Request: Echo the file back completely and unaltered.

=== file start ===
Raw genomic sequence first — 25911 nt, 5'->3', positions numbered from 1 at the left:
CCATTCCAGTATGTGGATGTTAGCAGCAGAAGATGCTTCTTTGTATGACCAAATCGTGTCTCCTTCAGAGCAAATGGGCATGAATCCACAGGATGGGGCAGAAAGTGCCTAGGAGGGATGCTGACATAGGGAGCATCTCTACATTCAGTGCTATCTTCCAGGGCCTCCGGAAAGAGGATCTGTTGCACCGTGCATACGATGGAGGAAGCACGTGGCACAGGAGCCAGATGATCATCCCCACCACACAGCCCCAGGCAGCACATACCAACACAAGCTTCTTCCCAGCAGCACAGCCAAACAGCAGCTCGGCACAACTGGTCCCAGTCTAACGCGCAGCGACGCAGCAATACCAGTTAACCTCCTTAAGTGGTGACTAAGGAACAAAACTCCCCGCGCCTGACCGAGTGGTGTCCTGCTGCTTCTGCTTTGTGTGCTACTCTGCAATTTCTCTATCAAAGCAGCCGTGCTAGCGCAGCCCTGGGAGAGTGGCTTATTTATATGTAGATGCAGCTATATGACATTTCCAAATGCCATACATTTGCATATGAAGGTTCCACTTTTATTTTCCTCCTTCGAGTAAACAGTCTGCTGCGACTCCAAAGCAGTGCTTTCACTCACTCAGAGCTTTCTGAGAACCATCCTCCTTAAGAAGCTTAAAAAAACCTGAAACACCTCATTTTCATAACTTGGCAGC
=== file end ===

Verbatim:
Raw genomic sequence first — 25911 nt, 5'->3', positions numbered from 1 at the left:
CCATTCCAGTATGTGGATGTTAGCAGCAGAAGATGCTTCTTTGTATGACCAAATCGTGTCTCCTTCAGAGCAAATGGGCATGAATCCACAGGATGGGGCAGAAAGTGCCTAGGAGGGATGCTGACATAGGGAGCATCTCTACATTCAGTGCTATCTTCCAGGGCCTCCGGAAAGAGGATCTGTTGCACCGTGCATACGATGGAGGAAGCACGTGGCACAGGAGCCAGATGATCATCCCCACCACACAGCCCCAGGCAGCACATACCAACACAAGCTTCTTCCCAGCAGCACAGCCAAACAGCAGCTCGGCACAACTGGTCCCAGTCTAACGCGCAGCGACGCAGCAATACCAGTTAACCTCCTTAAGTGGTGACTAAGGAACAAAACTCCCCGCGCCTGACCGAGTGGTGTCCTGCTGCTTCTGCTTTGTGTGCTACTCTGCAATTTCTCTATCAAAGCAGCCGTGCTAGCGCAGCCCTGGGAGAGTGGCTTATTTATATGTAGATGCAGCTATATGACATTTCCAAATGCCATACATTTGCATATGAAGGTTCCACTTTTATTTTCCTCCTTCGAGTAAACAGTCTGCTGCGACTCCAAAGCAGTGCTTTCACTCACTCAGAGCTTTCTGAGAACCATCCTCCTTAAGAAGCTTAAAAAAACCTGAAACACCTCATTTTCATAACTTGGCAGC